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Merlin engine
A closeup look at the Merlin engine that powers the Falcon’s first stage. (credit: J. Foust)

The Falcon and the showman

<< page 1: introducing the Falcon 5

Falcon 5 versus the competition

The Falcon 5 represents a change in direction for SpaceX. Previously, the company had talked about developing a “Falcon Heavy”, which would have used two additional first stages strapped onto the core first stage, analogous to the Delta 4 Heavy. In fact, information about the company distributed at the reception still listed the Falcon Heavy along with the “Falcon Standard”, now called Falcon 1. Musk later said that, from a reliability standpoint, the Falcon 5 was a better approach than the Falcon Heavy. The Falcon 5 also offers a larger payload capacity: the Heavy was designed to put 2,000 kg into LEO and 750 kg into GTO. Musk said there are no longer any plans to develop the Falcon Heavy.

The Falcon 5 also stakes out new territory for the company. The Falcon 1—and its $6-million price tag—was billed as a “Pegasus killer” because it could launch more than Orbital Sciences Corporation’s air-launched vehicle, which costs NASA up to $30 million a launch. The Falcon 5, meanwhile, takes aim at a different competitor: Boeing and its Delta 2. The Falcon 5 lies, in terms of performance, between the “Med-Lite” Delta 7420, with a LEO capacity of 3,100 kg, and the larger Delta 7920, with a LEO capacity of nearly 5,000 kg. In terms of cost, though, there is little comparison. One year ago NASA announced it has selected the Delta 2 for up to 19 launches between 2006 and 2009, for a total contract value of $1.2 billion. That’s an average of over $60 million a launch, five times the Falcon 5 price.

The Falcon 5 may offer the best of both worlds for US customers, providing low-cost launches without the export control hassles of launching from Russia.

Another comparable vehicle to the Falcon 5 is the Dnepr, a converted Russian SS-18 ICBM. The Dnepr can place up to 3,700 kg into LEO for a price comparable to the Falcon 5: an estimated $10-15 million. The Dnepr, however, has seen little activity, with only three launches since its introduction in 1999 (a fourth is currently scheduled for the second quarter of 2004.)

This raises the question of what market, if any, exists for the Falcon 5. The vehicle may offer the best of both worlds for US customers, providing low-cost launches without the export control hassles of launching from Russia. However, there’s been little non-US interest in the Dnepr’s cheap launches, and NASA, the primary customer for this class of payload in the US, is committed to the Delta 2 for at least the next several years. SpaceX did drop a hint of one market it was considering: the company noted that the Falcon 5 will be capable of “carrying supplies to the International Space Station with the addition of a lightweight automated transfer vehicle.”

Near-term plans

While it’s all well and good to talk about grandiose plans for the future, the fact remains that SpaceX has yet to conduct a launch of the Falcon 1. That first launch, of the Defense Department’s experimental TacSat-1 spacecraft, is now planned for late March, according to Musk. The second launch, for an unspecified foreign customer (rumored to be Malaysia), is planned for later next year.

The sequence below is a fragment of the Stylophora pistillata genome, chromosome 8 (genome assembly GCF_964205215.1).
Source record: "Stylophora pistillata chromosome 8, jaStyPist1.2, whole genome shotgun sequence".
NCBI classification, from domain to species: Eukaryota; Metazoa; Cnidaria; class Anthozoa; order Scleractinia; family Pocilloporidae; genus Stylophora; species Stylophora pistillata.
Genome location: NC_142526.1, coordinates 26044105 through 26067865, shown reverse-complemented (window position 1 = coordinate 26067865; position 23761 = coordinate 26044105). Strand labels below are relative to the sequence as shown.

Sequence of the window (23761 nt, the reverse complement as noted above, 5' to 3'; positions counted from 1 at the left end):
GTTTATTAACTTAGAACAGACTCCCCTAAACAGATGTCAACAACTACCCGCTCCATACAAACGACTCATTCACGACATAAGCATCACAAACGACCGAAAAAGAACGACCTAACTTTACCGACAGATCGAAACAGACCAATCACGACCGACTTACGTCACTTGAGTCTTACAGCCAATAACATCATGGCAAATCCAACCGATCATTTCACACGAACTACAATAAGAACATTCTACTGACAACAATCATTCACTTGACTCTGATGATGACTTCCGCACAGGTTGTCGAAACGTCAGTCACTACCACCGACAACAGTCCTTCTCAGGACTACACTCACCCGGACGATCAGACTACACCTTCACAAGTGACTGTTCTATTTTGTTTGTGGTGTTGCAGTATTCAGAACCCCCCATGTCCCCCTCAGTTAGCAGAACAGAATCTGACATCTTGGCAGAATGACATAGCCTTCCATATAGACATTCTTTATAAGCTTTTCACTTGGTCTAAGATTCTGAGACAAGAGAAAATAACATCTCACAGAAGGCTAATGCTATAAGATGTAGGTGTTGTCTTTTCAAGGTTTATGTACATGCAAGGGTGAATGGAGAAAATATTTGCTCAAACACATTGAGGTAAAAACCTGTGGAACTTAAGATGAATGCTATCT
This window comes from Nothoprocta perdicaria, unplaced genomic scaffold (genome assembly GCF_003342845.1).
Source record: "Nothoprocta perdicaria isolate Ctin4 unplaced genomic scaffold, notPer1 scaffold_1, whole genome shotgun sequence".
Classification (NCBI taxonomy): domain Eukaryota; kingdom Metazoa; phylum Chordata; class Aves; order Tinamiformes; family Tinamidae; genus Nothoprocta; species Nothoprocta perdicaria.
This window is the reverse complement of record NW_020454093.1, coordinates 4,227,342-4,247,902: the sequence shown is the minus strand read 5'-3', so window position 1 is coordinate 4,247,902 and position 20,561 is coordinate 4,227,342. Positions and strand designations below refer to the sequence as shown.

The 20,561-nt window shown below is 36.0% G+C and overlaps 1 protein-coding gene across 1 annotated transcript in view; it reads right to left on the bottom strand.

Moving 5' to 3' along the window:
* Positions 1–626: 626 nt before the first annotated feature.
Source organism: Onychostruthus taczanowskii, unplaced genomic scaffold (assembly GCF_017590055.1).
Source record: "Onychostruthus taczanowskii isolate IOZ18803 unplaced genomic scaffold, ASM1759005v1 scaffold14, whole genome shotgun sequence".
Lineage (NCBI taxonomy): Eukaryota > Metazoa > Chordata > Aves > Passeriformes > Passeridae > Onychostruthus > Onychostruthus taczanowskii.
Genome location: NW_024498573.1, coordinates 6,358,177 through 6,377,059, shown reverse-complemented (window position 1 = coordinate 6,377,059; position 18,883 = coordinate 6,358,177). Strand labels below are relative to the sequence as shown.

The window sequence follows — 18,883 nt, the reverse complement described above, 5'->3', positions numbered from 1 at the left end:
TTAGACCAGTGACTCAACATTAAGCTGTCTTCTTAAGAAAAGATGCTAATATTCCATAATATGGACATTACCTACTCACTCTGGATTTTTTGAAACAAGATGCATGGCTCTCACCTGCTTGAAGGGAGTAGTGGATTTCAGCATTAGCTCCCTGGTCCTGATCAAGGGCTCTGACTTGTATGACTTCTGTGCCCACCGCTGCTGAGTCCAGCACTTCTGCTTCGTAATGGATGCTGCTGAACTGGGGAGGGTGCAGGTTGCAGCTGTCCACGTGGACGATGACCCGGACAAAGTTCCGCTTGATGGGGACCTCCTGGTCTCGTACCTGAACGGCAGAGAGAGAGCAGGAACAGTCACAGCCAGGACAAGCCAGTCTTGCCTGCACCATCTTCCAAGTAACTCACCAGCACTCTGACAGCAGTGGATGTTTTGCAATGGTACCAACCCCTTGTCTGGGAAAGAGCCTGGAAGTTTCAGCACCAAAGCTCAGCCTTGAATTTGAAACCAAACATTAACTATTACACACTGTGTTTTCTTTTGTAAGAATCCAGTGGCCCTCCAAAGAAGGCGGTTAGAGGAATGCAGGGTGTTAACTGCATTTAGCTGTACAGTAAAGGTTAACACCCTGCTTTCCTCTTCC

Patti Grace Smith, associate administrator for commercial space transportation (AST) at the FAA, congratulated Musk during brief remarks after Musk announced the Falcon 5. “The Falcon, like several entrepreneurial efforts to develop lower cost, reusable vehicles, represents the direction US commercial space transportation needs to go, and must go,” she said.

“The Falcon, like several entrepreneurial efforts to develop lower cost, reusable vehicles, represents the direction US commercial space transportation needs to go, and must go,” the FAA’s Smith said.

While the first Falcon 1 launch is for the military, and thus not licensed by FAA/AST, she noted that her office has been “fully engaged” with SpaceX on the technical aspects of the vehicle through a memorandum of understanding with the Air Force. “I wish you the best for the Falcon’s maiden voyage, and for many successful launches beyond that,” she told Musk, “and to your second launch, because we get to license it.”

In his earlier comments during the reception inside the museum, Musk acknowledged the painful history of launch vehicle development, notably the fact that the initial launches of many new launch vehicles end in failure. “It’s going to be a long path between here and a successful launch,” he said. “It’s possible that the first launch will not be successful.” Musk has previously stated, though, that the company is in it “for the long haul” even if the vehicle initially fails.

Although the fate of the Falcon’s first launch, and of the vehicle in general, remains uncertain, one thing is clear: if SpaceX keeps developing larger rockets, it will soon be infeasible to ship them cross-country for events in downtown Washington. That might not be such a bad thing: while the Falcon looked fine sitting on Independence Avenue in Washington, one suspects it will look a lot better lifting off from Vandenberg next year.


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